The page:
“The Purpose of Time is to Prevent Everything From Happening at Once”


Suppose your life a folded telescope
Durationless, collapsed in just a flash
As from your mother’s womb you, bawling, drop
Into a nursing home. Suppose you crash
Your car, your marriage—toddler laying waste
A field of daisies, schoolkid, zit-faced teen
With lover zipping up your pants in haste
Hearing your parents’ tread downstairs—all one.

Einstein was right. That would be too intense.
You need a chance to preen, to give a dull
Recital before an indifferent audience
Equally slow in jeering you and clapping.
Time takes its time unraveling. But, still,
You’ll wonder when your life ends: Huh? What happened?

X. J. Kennedy
Corolla, North Carolina

Break Time

Above Hole In The Wall, Glacier National Park, Montana

In the past seven days, Whitefish has been covered with two feet of snow. As I’m sipping my coffee and starting the day the temperature stands at -6. I see another long boring treadmill run in my future. On days like this, let your mind turn to planning, and dreaming of the future. Allow your thoughts, the same consciousness that is the engine of thoughts filled negativity and darkness, to breath the promise of something different, something better.

Summer is coming, with every day the sun hesitates before setting. Soon our concerns will not be about how warm to dress but if the smoke from wildfires has made it unsafe to be outside. All things pass. Dream for summer adventures, stir dreams for future insight, dream for better days. Unfold those maps, let your fingers trace the countries of future memories.

Advance permits for backcountry backpacking in Glacier National Park can be submitted starting March 15.

The Anxious Wait

Members of the Flathead Sheriff Mounted Posse wait nervously as a protest march led by thousands of Whitefish residents begins. Citizens demanded the tarring and feathering of infamous WF resident Richard Spencer, a reduction in water rates, affordable housing for the underpaid and overworked service industry workers, the creation of two elementary schools to bring relief to the overcrowded Muldown School, an explanation of what that creepy guy who wears latex gloves at Safeway is talking about and a $15 dollar per day per person tax for Canadian at Whitefish City Beach. Wait….my bad, a view from the Whitefish Winter Carnival Parade.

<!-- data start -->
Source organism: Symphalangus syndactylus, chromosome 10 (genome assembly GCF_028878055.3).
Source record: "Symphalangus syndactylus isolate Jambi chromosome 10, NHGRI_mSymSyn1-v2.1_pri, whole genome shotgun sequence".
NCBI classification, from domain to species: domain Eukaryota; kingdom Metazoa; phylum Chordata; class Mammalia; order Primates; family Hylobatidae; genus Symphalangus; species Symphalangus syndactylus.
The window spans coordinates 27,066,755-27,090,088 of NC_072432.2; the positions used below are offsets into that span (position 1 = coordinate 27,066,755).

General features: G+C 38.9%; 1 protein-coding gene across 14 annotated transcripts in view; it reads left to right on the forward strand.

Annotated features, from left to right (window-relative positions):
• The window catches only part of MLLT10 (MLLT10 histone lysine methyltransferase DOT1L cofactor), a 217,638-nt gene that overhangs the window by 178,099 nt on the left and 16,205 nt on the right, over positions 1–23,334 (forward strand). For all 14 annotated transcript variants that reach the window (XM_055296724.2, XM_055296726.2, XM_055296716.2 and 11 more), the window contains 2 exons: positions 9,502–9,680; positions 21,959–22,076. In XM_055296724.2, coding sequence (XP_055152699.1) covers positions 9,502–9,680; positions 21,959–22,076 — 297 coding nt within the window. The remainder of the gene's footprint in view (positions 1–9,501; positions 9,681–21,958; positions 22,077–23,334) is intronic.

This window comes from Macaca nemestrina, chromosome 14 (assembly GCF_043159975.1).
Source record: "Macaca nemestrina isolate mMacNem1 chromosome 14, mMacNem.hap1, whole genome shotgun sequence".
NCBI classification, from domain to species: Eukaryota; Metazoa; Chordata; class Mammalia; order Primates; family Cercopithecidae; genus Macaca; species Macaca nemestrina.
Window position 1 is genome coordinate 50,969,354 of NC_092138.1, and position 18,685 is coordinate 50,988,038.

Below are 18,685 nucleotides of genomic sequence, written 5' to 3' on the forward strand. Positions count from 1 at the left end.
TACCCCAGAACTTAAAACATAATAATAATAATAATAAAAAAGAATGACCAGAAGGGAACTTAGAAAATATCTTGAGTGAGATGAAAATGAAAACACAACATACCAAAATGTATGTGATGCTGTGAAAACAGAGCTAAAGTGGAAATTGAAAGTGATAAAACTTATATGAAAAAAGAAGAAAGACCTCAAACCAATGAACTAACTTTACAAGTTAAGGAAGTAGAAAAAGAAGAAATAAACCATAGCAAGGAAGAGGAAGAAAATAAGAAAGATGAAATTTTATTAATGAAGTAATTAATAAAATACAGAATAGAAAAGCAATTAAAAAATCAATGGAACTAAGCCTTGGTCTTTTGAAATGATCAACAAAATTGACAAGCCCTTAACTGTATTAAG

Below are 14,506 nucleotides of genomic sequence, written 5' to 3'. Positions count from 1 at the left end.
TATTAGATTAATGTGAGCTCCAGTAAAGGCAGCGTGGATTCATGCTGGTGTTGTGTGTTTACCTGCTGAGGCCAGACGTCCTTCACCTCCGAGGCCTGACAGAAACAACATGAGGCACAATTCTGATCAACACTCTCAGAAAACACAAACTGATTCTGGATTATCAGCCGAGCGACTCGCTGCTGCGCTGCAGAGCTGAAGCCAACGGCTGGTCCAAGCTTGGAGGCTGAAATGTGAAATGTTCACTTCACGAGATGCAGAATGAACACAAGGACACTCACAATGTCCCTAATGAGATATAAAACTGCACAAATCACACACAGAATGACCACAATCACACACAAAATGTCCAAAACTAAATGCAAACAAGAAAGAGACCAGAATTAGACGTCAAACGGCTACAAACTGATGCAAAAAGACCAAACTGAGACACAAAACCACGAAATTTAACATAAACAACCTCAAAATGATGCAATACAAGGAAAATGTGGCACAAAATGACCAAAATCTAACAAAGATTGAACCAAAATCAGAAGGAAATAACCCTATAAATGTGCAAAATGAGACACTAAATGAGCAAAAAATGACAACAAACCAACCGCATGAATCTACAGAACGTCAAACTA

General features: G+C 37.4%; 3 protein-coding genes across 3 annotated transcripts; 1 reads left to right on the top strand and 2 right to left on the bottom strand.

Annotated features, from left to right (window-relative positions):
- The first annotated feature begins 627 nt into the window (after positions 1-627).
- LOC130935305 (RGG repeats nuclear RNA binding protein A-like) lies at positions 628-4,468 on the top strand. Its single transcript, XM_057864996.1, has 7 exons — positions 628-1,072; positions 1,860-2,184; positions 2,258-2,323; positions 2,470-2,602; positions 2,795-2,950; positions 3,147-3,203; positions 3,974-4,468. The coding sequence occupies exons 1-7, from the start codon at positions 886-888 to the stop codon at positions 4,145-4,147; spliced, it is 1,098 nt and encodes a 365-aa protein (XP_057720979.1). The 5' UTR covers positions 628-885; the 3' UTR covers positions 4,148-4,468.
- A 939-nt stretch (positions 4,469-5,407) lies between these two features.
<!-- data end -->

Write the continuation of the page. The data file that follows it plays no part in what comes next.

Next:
5 Podcasts I Listen To, and You Should Too

Spotted Bear Wilderness, Montana
  1. Making Sense with Sam Harris–Sam Harris, neuroscientist, atheism apologist, philosopher, meditation promoter and thought provoker has done more to change my life than almost anyone else in the world right now.  The guest in this show is always challenging and interesting,  Harriss’ book on Lying has been a huge influence on me as well.  A word of caution,  Harris has an extremely slow voice.  I have to speed up the playback to stay sane.  The app Overcast is what I listen to podcasts on and playback speed one of the many easy to use adjustments this app allows.
North Fork of the Flathead River, Montana

2. Brian Lamb, the founder of CSPAN is a hero of mine for reasons I’m not going to bore you with. But his podcast, Q&A-CSPAN with Brian Lamb has been my favorite podcast since I first started listening to a decade ago. Authors, policymakers, lots of names you know, some you don’t, always interesting. If you want to learn the art of a good interview takes notes on Lamb’s style. He never overshadows his guest, asks the questions most ego-driven media types wouldn’t and allows the subject to answer fully and completely.